The contribution of the conversion of flower to mature pod (RET 4) was highest under severe drought stress conditions (71.08%).

The result indicated that under mild drought stress (2/3 AW) the reproductive phase between after flower pollination to poding stage may be the most critical period to maintain high pod yield. The critical period was wider under more severe drought (1/3 AW). Under severe conditions, all reproductive stages from flowering to fulfilled mature pod were critical in maintaining high yield.

CONCLUSION

High number of mature pods is advantageous and necessary for high yield under drought conditions. The maintaining high pod yield under drought should be due to high potential yield and/or low reduction yield. In drought resistant genotypes, the ability of reproductive parts to converse to mature pod plays an important role in maintaining yield under drought. This information provides a better understanding on the factors contributing to higher pod yield under drought and assists peanut breeders to formulate more effective and efficient breeding strategies for improving drought resistance in peanut.

ACKNOWLEDGMENTS

The authors are grateful for the financial support of the Royal Golden Jubilee Ph.D. Program (Grant No. PHD/0190/2544), the Senior Research Scholar Project of Professor Dr. Aran Patanothai under the Thailand Research Fund and the Senior Research Scholar Project of Assoc. Prof. Dr. Sanun Jogloy under Khon Kaen University. We thank the work of many people for data collection and processing.

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10:  Nautiyal, P.C., R.C. Nageswara Rao and Y.C. Joshi, 2002. Moisture-deficit-induced changes in leaf-water content, leaf carbon exchange rate and biomass production in groundnut cultivars differing in specific leaf area. Field Crops Res., 74: 67-79.
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11:  Nigam, S.N., M.S. Basu and A.W. Cruickshank, 2003. Hybridization and description of the trait-based and empirical selection programs. Proceedings of the International Workshop on Breeding for Drought-Resistant Peanuts, February 25-27, 2003, ICRISAT Centre Andhra Pradesh, India, ACIAR, Canberra, Australia, pp: 15-17.

12:  Nigam, S.N., S. Chandra, K.R. Sridevi, M. Bhukta and A.G.S. Reddy et al., 2005. Efficiency of physiological trait-based and empirical selection approaches for drought tolerance in groundnut. Ann. Applied Biol., 146: 433-439.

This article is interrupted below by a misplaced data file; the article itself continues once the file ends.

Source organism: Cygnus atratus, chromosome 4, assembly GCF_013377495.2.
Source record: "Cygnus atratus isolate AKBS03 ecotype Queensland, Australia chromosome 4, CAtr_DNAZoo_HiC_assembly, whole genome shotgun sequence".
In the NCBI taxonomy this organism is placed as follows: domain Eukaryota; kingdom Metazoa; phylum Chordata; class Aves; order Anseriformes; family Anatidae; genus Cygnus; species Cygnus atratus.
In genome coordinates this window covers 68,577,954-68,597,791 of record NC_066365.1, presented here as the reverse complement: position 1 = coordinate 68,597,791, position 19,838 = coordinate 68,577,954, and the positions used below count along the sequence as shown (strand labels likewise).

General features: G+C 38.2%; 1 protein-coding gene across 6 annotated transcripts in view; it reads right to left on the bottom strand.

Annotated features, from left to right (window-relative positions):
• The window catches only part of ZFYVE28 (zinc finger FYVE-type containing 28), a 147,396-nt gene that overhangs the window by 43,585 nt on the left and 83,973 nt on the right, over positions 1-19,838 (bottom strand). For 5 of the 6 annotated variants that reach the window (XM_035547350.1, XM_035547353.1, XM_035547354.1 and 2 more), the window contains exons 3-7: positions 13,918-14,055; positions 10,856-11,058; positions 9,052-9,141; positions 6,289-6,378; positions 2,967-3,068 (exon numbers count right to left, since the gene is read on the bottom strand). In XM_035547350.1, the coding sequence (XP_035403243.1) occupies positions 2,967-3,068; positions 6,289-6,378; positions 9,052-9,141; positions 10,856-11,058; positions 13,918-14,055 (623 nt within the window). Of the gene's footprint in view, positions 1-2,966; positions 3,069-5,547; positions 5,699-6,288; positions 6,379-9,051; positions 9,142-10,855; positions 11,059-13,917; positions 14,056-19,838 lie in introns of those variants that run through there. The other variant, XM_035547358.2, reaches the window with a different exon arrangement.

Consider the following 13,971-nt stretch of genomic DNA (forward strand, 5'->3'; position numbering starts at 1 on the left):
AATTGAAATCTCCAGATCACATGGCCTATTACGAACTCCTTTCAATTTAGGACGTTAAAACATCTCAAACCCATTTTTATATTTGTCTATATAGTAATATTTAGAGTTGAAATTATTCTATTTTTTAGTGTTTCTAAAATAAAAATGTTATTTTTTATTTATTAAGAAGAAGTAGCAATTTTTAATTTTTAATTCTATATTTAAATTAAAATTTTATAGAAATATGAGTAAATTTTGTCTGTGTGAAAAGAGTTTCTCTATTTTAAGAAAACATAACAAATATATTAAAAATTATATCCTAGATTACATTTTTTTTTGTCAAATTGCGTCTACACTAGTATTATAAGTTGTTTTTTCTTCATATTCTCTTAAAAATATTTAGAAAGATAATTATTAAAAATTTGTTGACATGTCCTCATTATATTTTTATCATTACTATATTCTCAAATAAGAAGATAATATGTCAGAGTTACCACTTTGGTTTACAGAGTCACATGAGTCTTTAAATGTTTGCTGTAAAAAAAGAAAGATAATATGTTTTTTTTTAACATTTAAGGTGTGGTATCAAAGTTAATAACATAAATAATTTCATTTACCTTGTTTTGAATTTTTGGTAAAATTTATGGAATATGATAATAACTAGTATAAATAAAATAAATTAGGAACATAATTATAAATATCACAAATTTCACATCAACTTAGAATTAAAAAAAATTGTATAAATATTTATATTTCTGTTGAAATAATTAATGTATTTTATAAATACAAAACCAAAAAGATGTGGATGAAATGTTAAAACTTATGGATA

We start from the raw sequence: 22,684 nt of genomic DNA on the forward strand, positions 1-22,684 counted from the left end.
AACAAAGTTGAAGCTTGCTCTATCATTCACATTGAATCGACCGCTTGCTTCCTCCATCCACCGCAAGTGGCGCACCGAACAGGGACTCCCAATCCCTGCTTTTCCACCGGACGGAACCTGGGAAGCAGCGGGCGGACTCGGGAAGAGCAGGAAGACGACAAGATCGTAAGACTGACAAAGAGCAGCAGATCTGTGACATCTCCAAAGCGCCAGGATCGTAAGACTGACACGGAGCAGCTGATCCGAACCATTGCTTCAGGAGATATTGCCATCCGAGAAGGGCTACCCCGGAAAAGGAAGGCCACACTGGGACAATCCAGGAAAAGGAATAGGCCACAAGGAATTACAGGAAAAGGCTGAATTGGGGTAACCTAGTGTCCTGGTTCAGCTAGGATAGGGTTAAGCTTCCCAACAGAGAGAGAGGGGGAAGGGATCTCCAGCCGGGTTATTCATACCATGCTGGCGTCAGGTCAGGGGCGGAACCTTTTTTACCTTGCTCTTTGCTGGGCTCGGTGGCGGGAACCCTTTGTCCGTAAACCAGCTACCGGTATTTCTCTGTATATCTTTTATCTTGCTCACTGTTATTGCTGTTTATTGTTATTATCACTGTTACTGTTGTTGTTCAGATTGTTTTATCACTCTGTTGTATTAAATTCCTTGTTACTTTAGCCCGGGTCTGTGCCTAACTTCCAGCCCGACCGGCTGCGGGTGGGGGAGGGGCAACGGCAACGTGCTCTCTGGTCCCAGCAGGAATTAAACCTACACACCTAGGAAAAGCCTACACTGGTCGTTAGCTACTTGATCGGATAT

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13:  Rachaputi, N.R., G.C. Wright and S. Krosch, 2002. Management practices to minimise pre-harvest aflatoxin contamination in Australian peanuts. Aust. J. Exp. Agric., 42: 595-605.
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14:  Reddy, T.Y., V.R. Reddy and V. Anbumozhi, 2003. Physiological responses of peanut (Arachis hypogaea L.) to drought stress and its amelioration: A critical review. Plant Growth Regul., 41: 75-88.
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15:  Songsri, P., S. Jogloy, N. Vorasoot, C. Akkasaeng, A. Patanothai and C.C. Holbrook, 2008. Root distribution of drought-resistant peanut genotypes in response to drought. J. Agron. Crop Sci., 194: 92-103.
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16:  Songsri, P., S. Jogloy, T. Kesmala, N. Vorasoot, C. Akkasaeng, A. Patanothai and C.C. Holbrook, 2008. Heritability of drought-resistance traits and genotypic an phenotypic correlation of drought-resistance and agronomic traits in peanut. Crop Sci., 48: 2245-2253.
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17:  Songsri, P., S. Jogloy, T. Kesmala, N. Vorasoot, C. Akkasaeng, A. Patanothai and C.C. Holbrook, 2008. Responses of reproductive characters of drought resistant peanut genotypes to drought. Asian J. Plant Sci., 7: 427-439.
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18:  Songsri, P., S. Jogloy, C.C. Holbrook, T. Kesmala, N. Vorasoot, C. Akkasaeng and A. Patanothai, 2009. Association of root, specific leaf area and SPAD chlorophyll meter reading to water use efficiency of peanut under different available soil water. Agric. Water Manage., 96: 790-798.
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19:  Vorasoot, N., P. Songsri, C. Akkasaeng, S. Jogloy and A. Patanothai, 2003. Effect of water stress on yield and agronomic characters of peanut (Arachis hypogaea L.). Songklanakarin J. Sci. Technol., 25: 283-288.
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20:  Vorasoot, N., C. Akkasaeng, P. Songsri, S. Jogloy and A. Patanothai, 2004. Effect of available soil water on leaf development and dry matter partitioning in 4 cultivars of peanut (Arachis hypogaea L.). Songklanakarin J. Sci. Technol., 26: 787-794.
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21:  Wright, G.C. and R.C. Nageswara Rao, 1994. Peanut Water Relations. In: The Peanut Crop, Smartt, J. (Ed.). Chapman and Hall, London, pp: 281-325.